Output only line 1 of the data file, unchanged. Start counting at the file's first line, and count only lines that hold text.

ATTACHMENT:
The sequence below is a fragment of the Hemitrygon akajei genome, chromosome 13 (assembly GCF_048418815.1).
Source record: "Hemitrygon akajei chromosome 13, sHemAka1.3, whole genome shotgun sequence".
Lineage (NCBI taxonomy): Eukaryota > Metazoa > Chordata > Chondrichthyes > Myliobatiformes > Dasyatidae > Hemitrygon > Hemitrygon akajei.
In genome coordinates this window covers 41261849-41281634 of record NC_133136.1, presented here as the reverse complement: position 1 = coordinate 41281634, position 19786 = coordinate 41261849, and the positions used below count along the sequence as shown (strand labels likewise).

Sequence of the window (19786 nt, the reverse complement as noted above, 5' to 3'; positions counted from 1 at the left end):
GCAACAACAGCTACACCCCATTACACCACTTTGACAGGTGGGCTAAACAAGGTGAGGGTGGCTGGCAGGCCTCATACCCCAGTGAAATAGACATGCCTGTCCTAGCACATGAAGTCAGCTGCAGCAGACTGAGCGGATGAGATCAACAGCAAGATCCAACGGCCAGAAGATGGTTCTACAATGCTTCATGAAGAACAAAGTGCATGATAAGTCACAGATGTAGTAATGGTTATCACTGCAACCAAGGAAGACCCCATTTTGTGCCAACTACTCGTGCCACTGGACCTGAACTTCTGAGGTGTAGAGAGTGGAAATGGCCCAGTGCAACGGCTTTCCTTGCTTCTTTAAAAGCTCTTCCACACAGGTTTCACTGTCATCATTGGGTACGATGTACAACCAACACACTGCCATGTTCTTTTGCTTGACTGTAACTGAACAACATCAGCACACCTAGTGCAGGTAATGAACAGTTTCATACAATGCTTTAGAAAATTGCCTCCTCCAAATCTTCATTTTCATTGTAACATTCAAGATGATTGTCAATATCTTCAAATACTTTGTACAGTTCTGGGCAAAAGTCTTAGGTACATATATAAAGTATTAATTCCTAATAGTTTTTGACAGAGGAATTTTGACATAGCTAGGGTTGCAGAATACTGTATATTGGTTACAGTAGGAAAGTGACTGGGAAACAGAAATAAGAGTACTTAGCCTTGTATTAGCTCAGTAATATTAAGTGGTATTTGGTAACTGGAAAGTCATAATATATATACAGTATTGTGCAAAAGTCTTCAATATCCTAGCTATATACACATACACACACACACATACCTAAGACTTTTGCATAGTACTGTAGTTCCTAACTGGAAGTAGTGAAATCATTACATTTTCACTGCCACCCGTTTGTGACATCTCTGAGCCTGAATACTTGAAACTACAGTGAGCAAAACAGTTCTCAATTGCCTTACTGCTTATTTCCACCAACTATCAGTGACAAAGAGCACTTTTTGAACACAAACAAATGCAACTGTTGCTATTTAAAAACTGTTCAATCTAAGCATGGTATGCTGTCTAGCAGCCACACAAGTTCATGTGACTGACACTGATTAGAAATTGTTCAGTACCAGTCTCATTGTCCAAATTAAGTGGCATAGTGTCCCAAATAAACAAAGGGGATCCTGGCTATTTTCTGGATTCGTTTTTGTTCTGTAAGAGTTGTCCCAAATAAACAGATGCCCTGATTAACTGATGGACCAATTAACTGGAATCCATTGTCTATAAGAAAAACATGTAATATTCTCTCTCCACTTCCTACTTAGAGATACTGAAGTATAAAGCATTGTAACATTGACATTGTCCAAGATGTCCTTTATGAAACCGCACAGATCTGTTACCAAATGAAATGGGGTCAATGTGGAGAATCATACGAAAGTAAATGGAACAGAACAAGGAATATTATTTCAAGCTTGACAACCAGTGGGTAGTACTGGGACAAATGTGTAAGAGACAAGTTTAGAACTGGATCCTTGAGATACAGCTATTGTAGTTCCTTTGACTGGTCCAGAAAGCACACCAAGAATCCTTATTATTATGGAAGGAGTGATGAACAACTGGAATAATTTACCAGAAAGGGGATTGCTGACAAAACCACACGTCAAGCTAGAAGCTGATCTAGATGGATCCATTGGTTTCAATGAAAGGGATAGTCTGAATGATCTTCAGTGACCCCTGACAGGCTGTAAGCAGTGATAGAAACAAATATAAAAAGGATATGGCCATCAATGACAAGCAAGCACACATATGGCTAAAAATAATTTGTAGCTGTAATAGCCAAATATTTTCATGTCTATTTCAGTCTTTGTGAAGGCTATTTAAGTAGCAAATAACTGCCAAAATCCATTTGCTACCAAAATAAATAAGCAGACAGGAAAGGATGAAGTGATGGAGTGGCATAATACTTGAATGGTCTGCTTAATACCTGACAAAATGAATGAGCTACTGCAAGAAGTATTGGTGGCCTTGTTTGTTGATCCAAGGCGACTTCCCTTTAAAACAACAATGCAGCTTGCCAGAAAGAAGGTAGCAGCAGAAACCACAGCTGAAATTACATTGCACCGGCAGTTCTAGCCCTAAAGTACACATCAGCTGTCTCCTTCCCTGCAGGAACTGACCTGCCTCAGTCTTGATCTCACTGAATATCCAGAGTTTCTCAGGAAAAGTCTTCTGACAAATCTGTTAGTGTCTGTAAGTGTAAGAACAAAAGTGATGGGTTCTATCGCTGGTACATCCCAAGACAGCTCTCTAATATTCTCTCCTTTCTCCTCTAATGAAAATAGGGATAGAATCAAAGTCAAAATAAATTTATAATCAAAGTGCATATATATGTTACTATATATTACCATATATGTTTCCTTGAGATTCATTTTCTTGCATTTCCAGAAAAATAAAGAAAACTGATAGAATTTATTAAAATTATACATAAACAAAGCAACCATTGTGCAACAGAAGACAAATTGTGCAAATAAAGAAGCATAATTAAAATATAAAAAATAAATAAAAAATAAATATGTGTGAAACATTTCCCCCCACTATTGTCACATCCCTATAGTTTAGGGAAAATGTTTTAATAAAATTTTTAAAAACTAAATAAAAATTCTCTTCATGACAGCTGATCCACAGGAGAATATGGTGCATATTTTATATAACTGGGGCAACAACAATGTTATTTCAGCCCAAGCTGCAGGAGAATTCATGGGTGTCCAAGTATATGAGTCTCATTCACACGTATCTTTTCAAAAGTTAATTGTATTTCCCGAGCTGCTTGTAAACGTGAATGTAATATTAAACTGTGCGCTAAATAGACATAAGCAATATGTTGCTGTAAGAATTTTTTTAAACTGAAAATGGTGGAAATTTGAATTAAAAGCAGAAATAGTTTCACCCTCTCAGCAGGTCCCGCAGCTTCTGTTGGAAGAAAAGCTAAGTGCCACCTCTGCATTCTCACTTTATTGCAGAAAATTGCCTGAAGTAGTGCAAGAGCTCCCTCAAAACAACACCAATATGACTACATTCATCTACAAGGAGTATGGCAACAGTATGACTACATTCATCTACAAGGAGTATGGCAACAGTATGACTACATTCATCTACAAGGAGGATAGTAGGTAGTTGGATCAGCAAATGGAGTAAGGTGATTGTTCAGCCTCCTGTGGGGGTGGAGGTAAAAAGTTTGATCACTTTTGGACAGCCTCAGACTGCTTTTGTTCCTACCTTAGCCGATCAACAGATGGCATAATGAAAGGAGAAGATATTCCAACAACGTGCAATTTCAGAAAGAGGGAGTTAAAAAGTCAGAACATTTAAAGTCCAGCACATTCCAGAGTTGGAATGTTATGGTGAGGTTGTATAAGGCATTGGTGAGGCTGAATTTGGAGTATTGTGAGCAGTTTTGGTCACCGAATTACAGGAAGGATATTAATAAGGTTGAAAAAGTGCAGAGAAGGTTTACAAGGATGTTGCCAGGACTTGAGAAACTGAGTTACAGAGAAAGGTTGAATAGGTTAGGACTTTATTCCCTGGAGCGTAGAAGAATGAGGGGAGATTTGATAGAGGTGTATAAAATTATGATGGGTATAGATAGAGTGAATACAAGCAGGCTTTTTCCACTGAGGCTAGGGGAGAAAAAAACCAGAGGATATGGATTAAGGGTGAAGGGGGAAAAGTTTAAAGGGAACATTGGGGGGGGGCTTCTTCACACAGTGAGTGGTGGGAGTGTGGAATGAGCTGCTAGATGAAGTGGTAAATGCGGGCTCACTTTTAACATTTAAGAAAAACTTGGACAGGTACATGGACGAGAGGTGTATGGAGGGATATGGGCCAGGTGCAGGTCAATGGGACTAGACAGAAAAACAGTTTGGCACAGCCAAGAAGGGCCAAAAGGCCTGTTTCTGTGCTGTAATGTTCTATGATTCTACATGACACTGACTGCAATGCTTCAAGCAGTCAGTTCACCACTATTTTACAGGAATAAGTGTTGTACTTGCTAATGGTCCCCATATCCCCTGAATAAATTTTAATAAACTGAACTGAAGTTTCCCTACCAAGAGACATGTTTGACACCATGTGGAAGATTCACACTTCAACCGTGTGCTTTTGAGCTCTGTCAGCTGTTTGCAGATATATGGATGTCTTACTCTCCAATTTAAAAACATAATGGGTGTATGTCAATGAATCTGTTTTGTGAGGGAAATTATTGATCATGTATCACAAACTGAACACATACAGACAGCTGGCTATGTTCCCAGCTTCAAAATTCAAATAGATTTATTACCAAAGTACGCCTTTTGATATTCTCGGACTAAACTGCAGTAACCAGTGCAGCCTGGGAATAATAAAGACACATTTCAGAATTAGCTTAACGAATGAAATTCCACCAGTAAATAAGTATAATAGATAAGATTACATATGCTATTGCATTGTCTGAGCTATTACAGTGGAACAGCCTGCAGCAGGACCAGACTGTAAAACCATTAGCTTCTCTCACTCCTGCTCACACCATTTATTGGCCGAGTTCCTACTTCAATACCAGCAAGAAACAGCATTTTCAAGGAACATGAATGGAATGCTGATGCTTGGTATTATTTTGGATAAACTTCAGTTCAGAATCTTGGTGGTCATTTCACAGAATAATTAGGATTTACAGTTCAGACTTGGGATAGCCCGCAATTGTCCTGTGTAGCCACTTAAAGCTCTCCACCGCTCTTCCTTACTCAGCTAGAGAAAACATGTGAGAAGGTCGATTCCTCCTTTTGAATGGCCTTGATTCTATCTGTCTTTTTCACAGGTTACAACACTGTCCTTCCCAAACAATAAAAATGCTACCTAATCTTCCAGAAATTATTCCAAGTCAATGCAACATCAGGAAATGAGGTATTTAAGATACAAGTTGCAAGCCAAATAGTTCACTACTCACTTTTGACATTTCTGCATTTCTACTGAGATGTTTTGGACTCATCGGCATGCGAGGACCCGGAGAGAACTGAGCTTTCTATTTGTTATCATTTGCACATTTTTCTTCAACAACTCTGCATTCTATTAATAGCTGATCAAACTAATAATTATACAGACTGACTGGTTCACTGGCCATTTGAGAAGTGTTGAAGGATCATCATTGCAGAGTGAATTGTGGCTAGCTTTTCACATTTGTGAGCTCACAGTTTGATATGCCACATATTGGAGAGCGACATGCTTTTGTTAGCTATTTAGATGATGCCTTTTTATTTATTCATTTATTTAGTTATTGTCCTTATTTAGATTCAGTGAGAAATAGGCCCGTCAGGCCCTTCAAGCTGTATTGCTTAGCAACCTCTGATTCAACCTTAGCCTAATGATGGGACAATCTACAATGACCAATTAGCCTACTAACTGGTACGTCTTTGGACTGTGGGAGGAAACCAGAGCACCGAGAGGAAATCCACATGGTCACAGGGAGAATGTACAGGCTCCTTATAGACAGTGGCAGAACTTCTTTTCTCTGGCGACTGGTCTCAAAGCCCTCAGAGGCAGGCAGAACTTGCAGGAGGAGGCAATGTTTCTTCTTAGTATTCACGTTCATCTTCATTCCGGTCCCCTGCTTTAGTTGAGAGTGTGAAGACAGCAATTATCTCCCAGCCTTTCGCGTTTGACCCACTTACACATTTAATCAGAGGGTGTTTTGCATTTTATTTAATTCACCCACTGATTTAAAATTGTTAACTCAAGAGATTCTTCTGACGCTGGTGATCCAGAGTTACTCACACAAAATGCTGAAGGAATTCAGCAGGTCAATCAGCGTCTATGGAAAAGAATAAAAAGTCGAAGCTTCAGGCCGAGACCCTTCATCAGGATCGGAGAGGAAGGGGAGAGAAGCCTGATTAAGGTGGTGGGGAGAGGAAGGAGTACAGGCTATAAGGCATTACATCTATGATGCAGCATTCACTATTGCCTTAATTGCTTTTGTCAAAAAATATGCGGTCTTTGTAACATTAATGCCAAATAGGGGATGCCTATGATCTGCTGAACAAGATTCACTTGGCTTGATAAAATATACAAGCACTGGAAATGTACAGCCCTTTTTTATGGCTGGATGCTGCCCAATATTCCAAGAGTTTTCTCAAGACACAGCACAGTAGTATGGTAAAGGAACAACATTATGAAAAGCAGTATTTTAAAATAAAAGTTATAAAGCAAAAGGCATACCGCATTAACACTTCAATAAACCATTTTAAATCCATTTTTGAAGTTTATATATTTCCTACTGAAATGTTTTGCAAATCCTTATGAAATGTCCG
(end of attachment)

The sequence below is a fragment of the Hemitrygon akajei genome, chromosome 13 (assembly GCF_048418815.1).